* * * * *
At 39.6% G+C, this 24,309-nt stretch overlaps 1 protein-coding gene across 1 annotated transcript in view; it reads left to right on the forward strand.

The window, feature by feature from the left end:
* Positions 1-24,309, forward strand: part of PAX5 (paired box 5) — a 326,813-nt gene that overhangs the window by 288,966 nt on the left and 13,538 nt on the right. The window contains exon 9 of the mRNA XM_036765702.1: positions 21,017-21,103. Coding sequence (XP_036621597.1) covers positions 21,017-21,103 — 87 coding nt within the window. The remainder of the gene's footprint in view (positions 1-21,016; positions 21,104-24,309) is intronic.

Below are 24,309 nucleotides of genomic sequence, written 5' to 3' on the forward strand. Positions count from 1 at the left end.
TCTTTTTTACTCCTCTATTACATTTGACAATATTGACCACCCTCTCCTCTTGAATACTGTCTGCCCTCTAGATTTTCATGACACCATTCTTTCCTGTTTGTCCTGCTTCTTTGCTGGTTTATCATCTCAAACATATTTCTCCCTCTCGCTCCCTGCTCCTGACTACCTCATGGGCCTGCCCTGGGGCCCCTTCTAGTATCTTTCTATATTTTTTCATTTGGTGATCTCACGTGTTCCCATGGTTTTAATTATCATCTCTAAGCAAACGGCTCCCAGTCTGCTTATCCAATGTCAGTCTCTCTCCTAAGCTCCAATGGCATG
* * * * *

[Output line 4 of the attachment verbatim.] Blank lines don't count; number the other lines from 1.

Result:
Below are 24,309 nucleotides of genomic sequence, written 5' to 3' on the forward strand. Positions count from 1 at the left end.